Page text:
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Providing English foreign language teachers with content knowledge to facilitate decoding and spelling acquisition: a longitudinal perspective

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This quasi-experimental study adds to the small existing literature on orthographic-related teacher knowledge in an English as a foreign language (EFL) context. The study examined the impact of a course on English orthography on predominantly non-native-speaking EFL preservice and inservice teachers’ orthographic content knowledge, and the extent to which these teachers retained orthographic-related content knowledge four months after participating in a semester course on the topic. In addition, the study examined the relationship between participants’ acquired orthographic-related content knowledge and EFL spelling. Both groups of teachers that studied in the course improved on overall orthographic-related content knowledge, both immediately following the course and longitudinally. Preservice and inservice participants showed similar levels of orthographic knowledge prior to course participation and both showed significant improvements compared to controls following course participation. Participants also retained knowledge four months after course completion. Overall, the inservice teachers scored higher on orthographic-related knowledge, possibly as a result of the immediate application of their newly acquired knowledge. An unexpected finding was a lack of interaction between acquired orthographic-related content knowledge and pseudo word spelling scores. Possible methodological limitations, such as number of participants as well as the length and scope of the course, may explain this outcome. This paper also discusses practical implications of this study for EFL decoding and spelling instruction.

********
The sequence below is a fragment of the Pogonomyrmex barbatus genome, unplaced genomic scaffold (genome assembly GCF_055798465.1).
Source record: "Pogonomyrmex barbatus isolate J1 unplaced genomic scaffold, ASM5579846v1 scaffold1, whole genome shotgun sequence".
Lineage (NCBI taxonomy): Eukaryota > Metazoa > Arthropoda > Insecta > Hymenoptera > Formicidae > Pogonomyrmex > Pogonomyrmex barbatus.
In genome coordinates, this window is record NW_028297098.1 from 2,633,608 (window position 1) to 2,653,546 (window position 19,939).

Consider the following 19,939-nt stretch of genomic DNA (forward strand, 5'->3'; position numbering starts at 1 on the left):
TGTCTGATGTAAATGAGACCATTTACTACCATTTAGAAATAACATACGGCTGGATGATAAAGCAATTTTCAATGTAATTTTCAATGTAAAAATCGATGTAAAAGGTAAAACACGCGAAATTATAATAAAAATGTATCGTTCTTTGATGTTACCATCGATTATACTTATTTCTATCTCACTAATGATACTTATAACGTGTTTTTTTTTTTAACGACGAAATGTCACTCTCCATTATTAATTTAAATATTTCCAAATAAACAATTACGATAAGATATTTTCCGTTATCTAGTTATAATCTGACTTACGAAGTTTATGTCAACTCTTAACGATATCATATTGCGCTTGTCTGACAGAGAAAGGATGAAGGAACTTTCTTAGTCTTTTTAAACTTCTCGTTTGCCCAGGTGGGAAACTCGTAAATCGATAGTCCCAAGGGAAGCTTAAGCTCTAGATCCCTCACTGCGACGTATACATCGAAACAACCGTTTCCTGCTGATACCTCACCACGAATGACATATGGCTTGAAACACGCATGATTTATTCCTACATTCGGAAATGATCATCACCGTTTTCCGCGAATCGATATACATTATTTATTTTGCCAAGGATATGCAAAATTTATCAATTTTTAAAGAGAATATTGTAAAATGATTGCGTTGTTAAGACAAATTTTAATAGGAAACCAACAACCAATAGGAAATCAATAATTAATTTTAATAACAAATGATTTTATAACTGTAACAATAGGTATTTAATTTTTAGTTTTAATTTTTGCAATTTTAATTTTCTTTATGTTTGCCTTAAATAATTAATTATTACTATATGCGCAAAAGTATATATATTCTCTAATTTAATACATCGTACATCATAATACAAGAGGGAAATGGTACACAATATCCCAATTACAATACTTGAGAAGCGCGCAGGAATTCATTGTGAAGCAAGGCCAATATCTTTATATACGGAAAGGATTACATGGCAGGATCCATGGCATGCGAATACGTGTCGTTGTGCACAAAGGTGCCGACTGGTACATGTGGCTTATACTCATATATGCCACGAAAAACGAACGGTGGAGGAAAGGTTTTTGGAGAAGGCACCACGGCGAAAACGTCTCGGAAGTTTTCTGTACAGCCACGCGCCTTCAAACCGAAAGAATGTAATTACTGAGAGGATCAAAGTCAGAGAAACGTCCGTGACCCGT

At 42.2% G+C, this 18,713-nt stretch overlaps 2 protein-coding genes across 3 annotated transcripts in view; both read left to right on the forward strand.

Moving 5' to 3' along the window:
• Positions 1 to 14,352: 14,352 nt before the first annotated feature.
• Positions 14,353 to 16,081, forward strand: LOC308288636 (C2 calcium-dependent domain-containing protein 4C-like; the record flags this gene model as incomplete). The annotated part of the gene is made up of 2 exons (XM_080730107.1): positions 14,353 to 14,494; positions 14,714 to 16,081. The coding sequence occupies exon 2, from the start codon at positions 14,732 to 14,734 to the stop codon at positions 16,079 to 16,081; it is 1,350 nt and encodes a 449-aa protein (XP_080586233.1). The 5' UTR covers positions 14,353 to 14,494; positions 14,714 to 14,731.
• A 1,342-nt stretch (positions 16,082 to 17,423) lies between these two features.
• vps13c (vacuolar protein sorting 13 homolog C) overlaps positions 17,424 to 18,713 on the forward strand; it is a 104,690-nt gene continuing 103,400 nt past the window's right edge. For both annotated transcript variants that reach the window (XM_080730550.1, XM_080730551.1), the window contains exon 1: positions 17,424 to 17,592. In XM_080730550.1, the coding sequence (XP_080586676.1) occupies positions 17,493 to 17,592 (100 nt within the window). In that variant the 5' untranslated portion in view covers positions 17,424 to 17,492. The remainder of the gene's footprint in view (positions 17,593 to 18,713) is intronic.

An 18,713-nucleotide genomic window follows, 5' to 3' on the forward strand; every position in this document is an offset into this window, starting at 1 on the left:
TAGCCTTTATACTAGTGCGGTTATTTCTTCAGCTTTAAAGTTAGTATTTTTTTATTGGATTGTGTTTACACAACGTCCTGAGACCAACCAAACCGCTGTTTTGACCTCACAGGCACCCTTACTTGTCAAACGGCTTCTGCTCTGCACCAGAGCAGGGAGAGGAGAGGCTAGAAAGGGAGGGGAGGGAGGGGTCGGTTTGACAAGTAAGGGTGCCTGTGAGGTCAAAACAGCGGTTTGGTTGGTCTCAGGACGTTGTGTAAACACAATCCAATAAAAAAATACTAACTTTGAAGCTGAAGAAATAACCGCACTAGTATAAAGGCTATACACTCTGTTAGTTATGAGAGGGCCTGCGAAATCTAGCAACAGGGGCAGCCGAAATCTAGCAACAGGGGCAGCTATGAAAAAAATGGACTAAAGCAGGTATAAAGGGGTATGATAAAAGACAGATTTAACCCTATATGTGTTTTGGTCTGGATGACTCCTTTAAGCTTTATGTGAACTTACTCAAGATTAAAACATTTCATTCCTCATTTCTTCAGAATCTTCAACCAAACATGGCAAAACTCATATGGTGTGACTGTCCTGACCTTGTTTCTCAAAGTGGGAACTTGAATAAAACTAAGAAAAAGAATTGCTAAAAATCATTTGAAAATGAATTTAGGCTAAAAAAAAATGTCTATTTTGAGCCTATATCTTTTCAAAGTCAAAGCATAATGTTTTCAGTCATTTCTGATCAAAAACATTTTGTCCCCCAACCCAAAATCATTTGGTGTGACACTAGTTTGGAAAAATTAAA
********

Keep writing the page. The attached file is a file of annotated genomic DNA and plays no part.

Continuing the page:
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    The State of Israel Ministry of Education Pedagogical Administration Planning, Management and Preparation Kits (2014–2015) recommends nine L1 weekly instructional hours in third grade, seven in fourth grade, and six in fifth and sixth grade (this includes all language arts in either Hebrew or Arabic L1). The same document recommends four EFL weekly instructional hours starting in fourth grade and continuing in fifth and sixth grade. The document states that allocation of these hours may be manipulated within a 25 % range (State of Israel Ministry of Education Pedagogical Administration, 2014).


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This research was funded by a grant from Oranim Academic College of Education Graduate Department and Research Authority.

Author information

Correspondence to Janina Kahn-Horwitz.


Appendix 1

Adapted teacher knowledge survey

Appendix 2

Real Word Spelling

  1. 1.

    accept: Please accept this gift.

  2. 2.

    make: In the morning I will make a sandwich.

  3. 3.

    frustrate: The number of car accidents each year frustrate the efforts of the organizations trying to prevent them.

  4. 4.

    pocket: My phone is in my pocket.

  5. 5.

    public: Public transport is fairly good.

  6. 6.

    message: I sent her a message.

  7. 7.

    thick: They walked through a thick forest.

  8. 8.

    thousand: Ten hundreds make a thousand.

  9. 9.

    nice: Today is a nice day.

  10. 10.

    ground: After the rain the ground is wet.

  11. 11.

    shock: The bad news came as a shock.

  12. 12.

    loud: The noise was extremely loud.

  13. 13.

    button: The button on my jacket came off.

  14. 14.

    thunder: The rain poured down and it started to thunder.

  15. 15.

    sudden: A sudden decision.

  16. 16.

    concentrate: I need to concentrate on passing this exam.

  17. 17.

    path: a garden path

  18. 18.

    sound: sound waves

  19. 19.

    attack: The town was under attack.

  20. 20.

    bucket: There is water in the bucket.

  21. 21.

    think: I need to think about this.

  22. 22.

    confuse: I often confuse the twins.

  23. 23.

    with: Please may I have coffee with milk.

  24. 24.

    outline: I will prepare a brief outline of the course.

  25. 25.

    hammer: Hit the nail with the hammer.

Appendix 3

Pseudo Word Spelling

plice, tround, conbencrate, fessage, thip, glound, crucket, conbuse, ousrine, dith, nath, annack, thint, acceft, cludden, thouvand, dake, thubler, frupthate, cammer, tutton, thricket, toud, shublic, slock

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Kahn-Horwitz, J. Providing English foreign language teachers with content knowledge to facilitate decoding and spelling acquisition: a longitudinal perspective. Ann. of Dyslexia 66, 147–170 (2016).

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  • Content knowledge
  • English as a foreign language
  • Longitudinal
  • Orthography
  • Spelling